These are the rules which have underpinned the whole of my writing life. What are your writing rules?

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27 thoughts on “My top five rules for writers”

  1. I particularly like the comment about writing intensifying one’s appreciation of everyday life. It’s so true and so valuable! It was something I loved about your courses.

    1. Hi Sue – how lovely to see you here! That’s the big one for me, too – the way creative work magnifies and deepens our experience of the everyday 🙂

      1. Yes, I loved this observation and all the other suggestions. Thanks for another inspiring piece, Jenny. It came at a time when I needed it (:-).

  2. I love those synchronicities, Melanie. I have several blogs I follow which will often give me the exact thing I need to hear when I need to hear it. I’m so glad my piece this morning has been timely for you. Magic!

  3. Jenny My favourite bit of advice here is “Be grateful.” Even as I’m just about to start on (yet another|) rewrite, this time suggested by my agent, I’m grateful that it gives me another opportunity to revisit characters and places I love.

  4. Well put Joe! It all starts from love, of the characters, the places, the writing process itself – and love is the greatest blessing in life 🙂

  5. I’ll be 77 in July. I’ve been writing non-fiction articles (published) over the years, here and there, I’m working on fiction and poetry now, but I feel that I’ve started too late.

  6. It’s never too late to take a new direction in writing, Connie – look at Mary Wesley, whose phenomenal success as an adult novelist started in her seventies! The only problem is if you feel it’s too late – you need to change that way of thinking

  7. What a beautiful post! This actually made me go goosebumpy – it is very pertinent at the moment. I haven’t really had any writers’ rules, Jenny, but I’m going to print yours out and pin them up somewhere, because they have reminded me of what is important. Thank you so much for sharing this.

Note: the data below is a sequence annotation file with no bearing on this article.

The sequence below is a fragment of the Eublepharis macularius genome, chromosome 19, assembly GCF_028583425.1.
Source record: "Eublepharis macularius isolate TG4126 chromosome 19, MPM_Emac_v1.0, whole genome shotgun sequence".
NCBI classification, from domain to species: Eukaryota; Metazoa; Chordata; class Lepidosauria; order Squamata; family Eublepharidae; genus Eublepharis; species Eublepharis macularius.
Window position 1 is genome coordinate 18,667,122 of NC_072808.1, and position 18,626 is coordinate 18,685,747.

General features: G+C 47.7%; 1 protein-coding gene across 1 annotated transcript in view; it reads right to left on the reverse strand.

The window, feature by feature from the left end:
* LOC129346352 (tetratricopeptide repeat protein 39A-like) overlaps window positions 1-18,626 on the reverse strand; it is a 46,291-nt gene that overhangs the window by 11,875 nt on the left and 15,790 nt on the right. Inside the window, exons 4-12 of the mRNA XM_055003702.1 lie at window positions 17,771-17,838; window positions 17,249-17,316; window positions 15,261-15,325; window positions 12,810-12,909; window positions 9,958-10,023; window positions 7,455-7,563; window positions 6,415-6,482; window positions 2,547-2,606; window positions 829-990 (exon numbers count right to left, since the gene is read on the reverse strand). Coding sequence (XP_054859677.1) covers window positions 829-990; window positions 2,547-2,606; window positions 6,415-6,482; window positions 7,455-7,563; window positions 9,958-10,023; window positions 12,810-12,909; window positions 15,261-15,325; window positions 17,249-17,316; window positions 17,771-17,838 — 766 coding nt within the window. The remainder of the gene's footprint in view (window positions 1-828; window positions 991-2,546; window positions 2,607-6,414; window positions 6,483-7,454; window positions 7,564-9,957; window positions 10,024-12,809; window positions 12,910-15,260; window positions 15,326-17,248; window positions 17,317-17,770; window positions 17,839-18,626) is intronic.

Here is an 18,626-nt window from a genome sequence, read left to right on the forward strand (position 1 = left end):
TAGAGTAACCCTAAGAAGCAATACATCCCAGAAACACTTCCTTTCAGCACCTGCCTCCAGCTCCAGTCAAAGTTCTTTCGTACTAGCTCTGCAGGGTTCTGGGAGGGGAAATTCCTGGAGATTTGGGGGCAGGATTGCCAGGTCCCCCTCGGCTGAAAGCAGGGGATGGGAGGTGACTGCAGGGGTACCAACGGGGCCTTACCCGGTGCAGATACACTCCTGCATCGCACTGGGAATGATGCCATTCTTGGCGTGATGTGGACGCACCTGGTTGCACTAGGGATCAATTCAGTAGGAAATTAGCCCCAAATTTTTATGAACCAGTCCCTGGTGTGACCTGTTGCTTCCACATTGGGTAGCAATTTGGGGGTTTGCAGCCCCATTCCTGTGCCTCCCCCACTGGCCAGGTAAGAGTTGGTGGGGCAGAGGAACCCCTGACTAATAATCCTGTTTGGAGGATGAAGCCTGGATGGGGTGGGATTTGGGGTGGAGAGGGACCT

8. Hi Abi – I was reading your latest post when this comment pinged through! I’m delighted that it’s been timely for you – this is why we blog, isn’t it? Now I’m going to skip back over to yours and leave a comment there 🙂

  9. I should have included ‘to help other people’ in my examples of the different drivers that might be at work in a writer – that certainly was at the forefront for me when I was writing children’s self-help, and I feel it strongly in your blog (which obviously does help lots of people)

  10. Dear Jenny,

    Your rules are helpful. I think that each writer needs different rules. Some people are always calm and deal with frustration easily, but other people get depressed every time a rejection letter comes. Some people have trouble sitting down every day and getting some writing work done. Some people get too obsessed with their writing, while other people don’t focus enough on being an author. So I would hesitate to give rules to all writers.